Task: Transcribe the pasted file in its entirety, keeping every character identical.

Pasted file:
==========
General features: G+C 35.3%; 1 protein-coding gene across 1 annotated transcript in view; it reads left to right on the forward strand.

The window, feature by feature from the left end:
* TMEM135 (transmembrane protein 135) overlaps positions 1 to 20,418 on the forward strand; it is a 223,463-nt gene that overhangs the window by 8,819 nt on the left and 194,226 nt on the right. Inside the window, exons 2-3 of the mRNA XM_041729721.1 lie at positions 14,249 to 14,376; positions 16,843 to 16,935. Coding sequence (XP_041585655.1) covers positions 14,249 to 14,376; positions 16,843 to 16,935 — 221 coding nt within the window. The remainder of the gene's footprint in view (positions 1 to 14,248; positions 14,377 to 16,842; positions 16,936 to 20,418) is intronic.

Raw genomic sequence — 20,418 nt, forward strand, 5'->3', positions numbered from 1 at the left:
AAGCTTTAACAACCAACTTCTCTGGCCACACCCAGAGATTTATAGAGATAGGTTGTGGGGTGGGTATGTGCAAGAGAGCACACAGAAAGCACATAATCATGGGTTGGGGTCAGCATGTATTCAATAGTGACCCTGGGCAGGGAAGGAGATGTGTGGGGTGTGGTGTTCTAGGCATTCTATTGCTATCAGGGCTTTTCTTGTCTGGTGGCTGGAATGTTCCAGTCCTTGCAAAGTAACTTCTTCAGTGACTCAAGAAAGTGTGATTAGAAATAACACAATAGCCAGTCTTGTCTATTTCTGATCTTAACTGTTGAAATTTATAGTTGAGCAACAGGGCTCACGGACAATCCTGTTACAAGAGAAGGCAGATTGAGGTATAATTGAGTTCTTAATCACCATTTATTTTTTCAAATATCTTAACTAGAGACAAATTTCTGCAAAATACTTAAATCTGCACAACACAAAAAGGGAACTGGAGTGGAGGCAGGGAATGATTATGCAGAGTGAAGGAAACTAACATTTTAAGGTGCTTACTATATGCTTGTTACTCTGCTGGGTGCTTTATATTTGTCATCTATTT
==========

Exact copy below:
General features: G+C 35.3%; 1 protein-coding gene across 1 annotated transcript in view; it reads left to right on the forward strand.

The window, feature by feature from the left end:
* TMEM135 (transmembrane protein 135) overlaps positions 1 to 20,418 on the forward strand; it is a 223,463-nt gene that overhangs the window by 8,819 nt on the left and 194,226 nt on the right. Inside the window, exons 2-3 of the mRNA XM_041729721.1 lie at positions 14,249 to 14,376; positions 16,843 to 16,935. Coding sequence (XP_041585655.1) covers positions 14,249 to 14,376; positions 16,843 to 16,935 — 221 coding nt within the window. The remainder of the gene's footprint in view (positions 1 to 14,248; positions 14,377 to 16,842; positions 16,936 to 20,418) is intronic.

Raw genomic sequence — 20,418 nt, forward strand, 5'->3', positions numbered from 1 at the left:
AAGCTTTAACAACCAACTTCTCTGGCCACACCCAGAGATTTATAGAGATAGGTTGTGGGGTGGGTATGTGCAAGAGAGCACACAGAAAGCACATAATCATGGGTTGGGGTCAGCATGTATTCAATAGTGACCCTGGGCAGGGAAGGAGATGTGTGGGGTGTGGTGTTCTAGGCATTCTATTGCTATCAGGGCTTTTCTTGTCTGGTGGCTGGAATGTTCCAGTCCTTGCAAAGTAACTTCTTCAGTGACTCAAGAAAGTGTGATTAGAAATAACACAATAGCCAGTCTTGTCTATTTCTGATCTTAACTGTTGAAATTTATAGTTGAGCAACAGGGCTCACGGACAATCCTGTTACAAGAGAAGGCAGATTGAGGTATAATTGAGTTCTTAATCACCATTTATTTTTTCAAATATCTTAACTAGAGACAAATTTCTGCAAAATACTTAAATCTGCACAACACAAAAAGGGAACTGGAGTGGAGGCAGGGAATGATTATGCAGAGTGAAGGAAACTAACATTTTAAGGTGCTTACTATATGCTTGTTACTCTGCTGGGTGCTTTATATTTGTCATCTATTT